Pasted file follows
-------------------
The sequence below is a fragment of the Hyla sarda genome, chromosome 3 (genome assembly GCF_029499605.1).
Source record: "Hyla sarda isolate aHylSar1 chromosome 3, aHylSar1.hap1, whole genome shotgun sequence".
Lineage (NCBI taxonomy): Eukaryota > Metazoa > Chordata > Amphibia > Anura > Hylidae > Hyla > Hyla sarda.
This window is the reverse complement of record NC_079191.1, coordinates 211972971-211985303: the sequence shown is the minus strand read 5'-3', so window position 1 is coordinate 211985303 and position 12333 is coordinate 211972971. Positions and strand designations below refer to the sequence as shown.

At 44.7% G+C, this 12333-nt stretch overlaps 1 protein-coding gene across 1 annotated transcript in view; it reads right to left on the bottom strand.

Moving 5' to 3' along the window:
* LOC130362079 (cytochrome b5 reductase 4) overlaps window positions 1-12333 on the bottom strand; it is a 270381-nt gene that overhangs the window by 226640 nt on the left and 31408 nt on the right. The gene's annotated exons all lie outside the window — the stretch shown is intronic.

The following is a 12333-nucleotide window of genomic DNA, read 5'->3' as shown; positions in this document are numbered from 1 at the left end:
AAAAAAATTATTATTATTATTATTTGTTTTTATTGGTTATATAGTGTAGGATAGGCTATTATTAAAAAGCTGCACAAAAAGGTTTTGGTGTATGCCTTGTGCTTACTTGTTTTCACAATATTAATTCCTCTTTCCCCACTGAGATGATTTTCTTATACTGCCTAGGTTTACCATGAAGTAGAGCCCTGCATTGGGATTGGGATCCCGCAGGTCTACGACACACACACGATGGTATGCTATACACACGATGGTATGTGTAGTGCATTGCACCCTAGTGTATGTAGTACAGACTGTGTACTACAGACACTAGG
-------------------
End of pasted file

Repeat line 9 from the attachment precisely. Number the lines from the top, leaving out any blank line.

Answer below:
AAAAAAATTATTATTATTATTATTTGTTTTTATTGGTTATATAGTGTAGGATAGGCTATTATTAAAAAGCTGCACAAAAAGGTTTTGGTGTATGCCTTGTGCTTACTTGTTTTCACAATATTAATTCCTCTTTCCCCACTGAGATGATTTTCTTATACTGCCTAGGTTTACCATGAAGTAGAGCCCTGCATTGGGATTGGGATCCCGCAGGTCTACGACACACACACGATGGTATGCTATACACACGATGGTATGTGTAGTGCATTGCACCCTAGTGTATGTAGTACAGACTGTGTACTACAGACACTAGG